Bohemian Grove


Behind Closed Doors

The Bohemian Grove protests get wacky, remain focused

By Joy Lanzendorfer

The 23rd annual Bohemian Grove protest, called the “Fat Cat’s Festival and Parade,” was held July 19 in the Monte Rio Amphitheater. About 150 people attended the protest against the summer encampment of wealthy men, including many government and corporate officials, which has been held for approximately the last 125 years in the 2,700-acre redwood grove.

The crowd of protesters, though smaller than in previous years, was colorful, with activists wearing costumes and handing out fliers. Police on foot and motorcycles were noticeable on the outside of the amphitheater, some videotaping the crowd.

“We’re surrounded on the parameter by law-enforcement officials,” said Miguel Molina of KPFA radio to the crowd. ‘”That tells you there are some very important people in the grove.”

The event lasted four hours and finished with the march down to the gates of the Bohemian Grove. This year’s festival-like atmosphere focused less on issues than it has in the past and more on entertainment. Musicians ranging from hip-hop to folk took the stage and several skits criticized the Bush administration.

One skit, called “Dubya the Dubious,” featured a man in a Bush mask and his assistant performing the “magic tricks” of the Bush administration, such as the Disappearing Ballots Trick, Mass Hypnosis, and the Ever-Changing Excuse for Invading Iraq. The skit ended with a “fat cat” effigy–a large cat mask smoking a cigar–leading the Bush character around the stage like a puppet on a string, symbolizing corporate control over the current administration.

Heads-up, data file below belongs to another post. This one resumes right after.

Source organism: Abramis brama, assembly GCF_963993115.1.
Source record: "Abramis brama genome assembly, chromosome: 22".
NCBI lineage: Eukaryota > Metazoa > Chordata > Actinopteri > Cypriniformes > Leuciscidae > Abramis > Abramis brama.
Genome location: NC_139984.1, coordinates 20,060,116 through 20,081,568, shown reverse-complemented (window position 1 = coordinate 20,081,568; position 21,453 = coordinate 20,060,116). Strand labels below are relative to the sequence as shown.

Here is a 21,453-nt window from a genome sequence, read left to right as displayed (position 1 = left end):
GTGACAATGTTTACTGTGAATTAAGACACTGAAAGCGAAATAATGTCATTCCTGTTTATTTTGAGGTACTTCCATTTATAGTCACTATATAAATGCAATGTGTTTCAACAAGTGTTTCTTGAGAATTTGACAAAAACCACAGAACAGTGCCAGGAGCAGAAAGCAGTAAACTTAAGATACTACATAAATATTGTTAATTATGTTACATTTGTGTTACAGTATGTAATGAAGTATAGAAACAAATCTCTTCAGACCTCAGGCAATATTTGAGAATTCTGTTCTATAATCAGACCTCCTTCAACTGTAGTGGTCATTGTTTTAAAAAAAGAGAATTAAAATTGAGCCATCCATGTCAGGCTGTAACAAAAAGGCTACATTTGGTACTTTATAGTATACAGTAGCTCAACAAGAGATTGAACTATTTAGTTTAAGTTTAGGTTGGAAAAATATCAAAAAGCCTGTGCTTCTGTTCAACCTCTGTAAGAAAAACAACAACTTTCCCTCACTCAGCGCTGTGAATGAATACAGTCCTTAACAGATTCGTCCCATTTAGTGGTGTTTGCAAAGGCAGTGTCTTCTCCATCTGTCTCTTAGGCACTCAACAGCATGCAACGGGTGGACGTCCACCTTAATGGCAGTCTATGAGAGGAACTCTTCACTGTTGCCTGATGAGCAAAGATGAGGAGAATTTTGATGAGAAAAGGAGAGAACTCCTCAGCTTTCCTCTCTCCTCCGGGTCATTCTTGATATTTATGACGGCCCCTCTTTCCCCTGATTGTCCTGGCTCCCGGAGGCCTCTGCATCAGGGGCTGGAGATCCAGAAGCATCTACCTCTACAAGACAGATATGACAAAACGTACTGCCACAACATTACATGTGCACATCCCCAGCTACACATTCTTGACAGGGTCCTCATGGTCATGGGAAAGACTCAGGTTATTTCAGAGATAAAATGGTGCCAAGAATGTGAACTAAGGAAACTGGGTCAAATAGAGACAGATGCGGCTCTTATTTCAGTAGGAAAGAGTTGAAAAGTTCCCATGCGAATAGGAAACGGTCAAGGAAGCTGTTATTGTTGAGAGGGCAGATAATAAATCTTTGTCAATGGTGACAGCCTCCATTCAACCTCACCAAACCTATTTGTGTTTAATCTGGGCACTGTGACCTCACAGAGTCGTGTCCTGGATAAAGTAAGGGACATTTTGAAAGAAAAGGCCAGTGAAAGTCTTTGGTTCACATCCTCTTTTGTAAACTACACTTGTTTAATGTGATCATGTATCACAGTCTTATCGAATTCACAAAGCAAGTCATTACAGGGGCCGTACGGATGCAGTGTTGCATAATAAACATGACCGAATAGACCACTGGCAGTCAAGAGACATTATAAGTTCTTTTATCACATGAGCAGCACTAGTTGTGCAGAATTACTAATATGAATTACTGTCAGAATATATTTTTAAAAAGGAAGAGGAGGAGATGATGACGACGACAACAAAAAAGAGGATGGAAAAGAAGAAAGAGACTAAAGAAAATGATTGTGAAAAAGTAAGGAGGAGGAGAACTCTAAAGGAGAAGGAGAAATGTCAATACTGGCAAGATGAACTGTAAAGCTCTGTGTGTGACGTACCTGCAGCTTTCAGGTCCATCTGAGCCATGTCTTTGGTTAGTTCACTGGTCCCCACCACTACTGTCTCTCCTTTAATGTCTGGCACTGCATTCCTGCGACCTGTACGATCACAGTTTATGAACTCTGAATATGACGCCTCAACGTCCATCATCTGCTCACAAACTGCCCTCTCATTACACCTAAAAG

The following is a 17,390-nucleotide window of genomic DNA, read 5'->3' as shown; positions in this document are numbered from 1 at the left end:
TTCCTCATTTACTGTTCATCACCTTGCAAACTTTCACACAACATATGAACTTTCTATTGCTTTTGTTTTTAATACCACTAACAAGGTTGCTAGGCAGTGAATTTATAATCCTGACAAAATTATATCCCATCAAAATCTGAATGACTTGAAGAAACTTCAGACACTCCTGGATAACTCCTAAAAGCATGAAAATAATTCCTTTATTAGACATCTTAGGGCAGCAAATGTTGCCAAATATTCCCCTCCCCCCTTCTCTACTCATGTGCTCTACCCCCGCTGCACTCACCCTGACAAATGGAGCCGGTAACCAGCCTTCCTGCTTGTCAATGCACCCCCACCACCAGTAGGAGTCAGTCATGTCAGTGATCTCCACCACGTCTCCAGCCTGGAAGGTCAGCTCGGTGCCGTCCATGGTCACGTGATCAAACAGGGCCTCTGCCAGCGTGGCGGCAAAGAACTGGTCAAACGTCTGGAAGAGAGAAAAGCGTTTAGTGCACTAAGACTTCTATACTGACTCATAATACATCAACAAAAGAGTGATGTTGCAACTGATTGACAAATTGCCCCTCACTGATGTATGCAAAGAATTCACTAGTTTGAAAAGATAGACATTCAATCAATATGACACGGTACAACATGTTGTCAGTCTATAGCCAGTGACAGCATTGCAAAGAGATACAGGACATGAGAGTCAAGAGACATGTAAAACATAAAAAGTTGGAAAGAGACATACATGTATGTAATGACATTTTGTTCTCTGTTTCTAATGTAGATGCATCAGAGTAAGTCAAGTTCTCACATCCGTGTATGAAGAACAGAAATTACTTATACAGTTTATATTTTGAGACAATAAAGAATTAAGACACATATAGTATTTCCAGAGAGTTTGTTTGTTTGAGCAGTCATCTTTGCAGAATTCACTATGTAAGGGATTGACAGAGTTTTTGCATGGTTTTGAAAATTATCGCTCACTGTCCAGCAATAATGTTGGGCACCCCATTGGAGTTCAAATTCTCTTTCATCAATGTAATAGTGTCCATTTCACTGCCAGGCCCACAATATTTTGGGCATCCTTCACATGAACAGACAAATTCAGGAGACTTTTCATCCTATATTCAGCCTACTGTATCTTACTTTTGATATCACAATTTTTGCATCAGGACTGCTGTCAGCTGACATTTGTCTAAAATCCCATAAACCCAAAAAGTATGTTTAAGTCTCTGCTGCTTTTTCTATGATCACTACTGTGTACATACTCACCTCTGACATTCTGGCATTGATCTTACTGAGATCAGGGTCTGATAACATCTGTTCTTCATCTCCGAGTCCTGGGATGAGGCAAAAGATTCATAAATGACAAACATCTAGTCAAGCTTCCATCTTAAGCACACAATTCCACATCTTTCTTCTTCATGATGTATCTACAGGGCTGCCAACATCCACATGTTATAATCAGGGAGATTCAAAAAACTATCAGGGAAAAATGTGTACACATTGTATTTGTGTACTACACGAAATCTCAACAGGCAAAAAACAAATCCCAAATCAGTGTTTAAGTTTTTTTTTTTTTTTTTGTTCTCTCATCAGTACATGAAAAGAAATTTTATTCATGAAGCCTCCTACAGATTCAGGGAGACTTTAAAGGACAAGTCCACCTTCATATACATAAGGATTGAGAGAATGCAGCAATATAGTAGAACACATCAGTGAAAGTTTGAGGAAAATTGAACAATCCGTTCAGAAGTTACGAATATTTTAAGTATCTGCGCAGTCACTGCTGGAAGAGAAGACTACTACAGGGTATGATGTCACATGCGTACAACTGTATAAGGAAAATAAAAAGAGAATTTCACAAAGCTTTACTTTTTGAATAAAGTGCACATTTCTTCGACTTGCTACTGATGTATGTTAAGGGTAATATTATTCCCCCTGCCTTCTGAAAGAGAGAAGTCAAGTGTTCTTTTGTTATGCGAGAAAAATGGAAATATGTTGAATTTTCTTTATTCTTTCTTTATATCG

What few political speeches there were touched less on specific issues and more on general complaints and encouragement.

“Is it worth it to do this event?” asked labor activist Alicia Sanchez in an emotional speech. “Do we have any impact? Remember, brothers and sisters, this society makes you doubt that you can have any effect. Well, I’m here to tell you that yes, you do have an effect. You are the thorn in the fat cat’s ass!”

The lighter atmosphere of the event was a matter of controversy among organizers. Mary Moore, who founded the protest back in 1980 but has since stepped aside from a leadership position, criticized the upbeat mood.

“I felt the folks who organized the event should have included more information in the protest,” she said. “I know that the idea of a parade and the festival is sort of mocking the Grove, but I felt that it somewhat trivializes the issues.”

However, organizer Susan Lamont from Not in Our Name, which hosted the event, said the lighter atmosphere was a deliberate attempt to avoid inundating people with heavy-handed political rhetoric.

“Two years ago, I went to the protest when International Answer was hosting the event,” she said. “They have a way of being very strident with one speaker after another shouting at you. I wasn’t even disagreeing with the message, but I didn’t like it. I thought there would be a way to do it that was more positive.”

The Bohemian Grove promotes an atmosphere of secrecy that has inspired much interest. Theories about what goes on in the Grove range from the likely to the bizarre. Rumors of well-known politicians sacrificing children stink of urban legend. Though some protesters hold such beliefs, most of the activists at the protests focused their aim against the idea that policies are secretly made in the Grove–deals closed and inked, forgoing the customary democratic process.

The Grove’s motto is “Weaving Spiders Come Not Here,” a line from Shakespeare that warns guests to leave business at the door. In the past, schedules of events that have been smuggled out included lectures with titles like “Do We Need a Foreign Policy?” and “Status of Missile Defense.” Some high-profile guests are said to have included George Bush Sr., George Bush Jr., Richard Nixon, Ronald Reagan, Alan Greenspan, Dick Cheney, and Donald Rumsfeld.

“Whether policy is made behind closed doors or in redwood trees, it has reached a point that corporations and the government are almost the same,” said Lamont. “Everybody is cozy with one another. It’s an incestuous relationship.”

Matt Oggero, general manager of the Bohemian Grove, said that while he respects the protesters’ right to protest, they are mistaken in their beliefs about the Grove.

“What they are claiming takes place here does not take place here,” he said very carefully.

From the July 24-30, 2003 issue of the North Bay Bohemian.

© Metro Publishing Inc.



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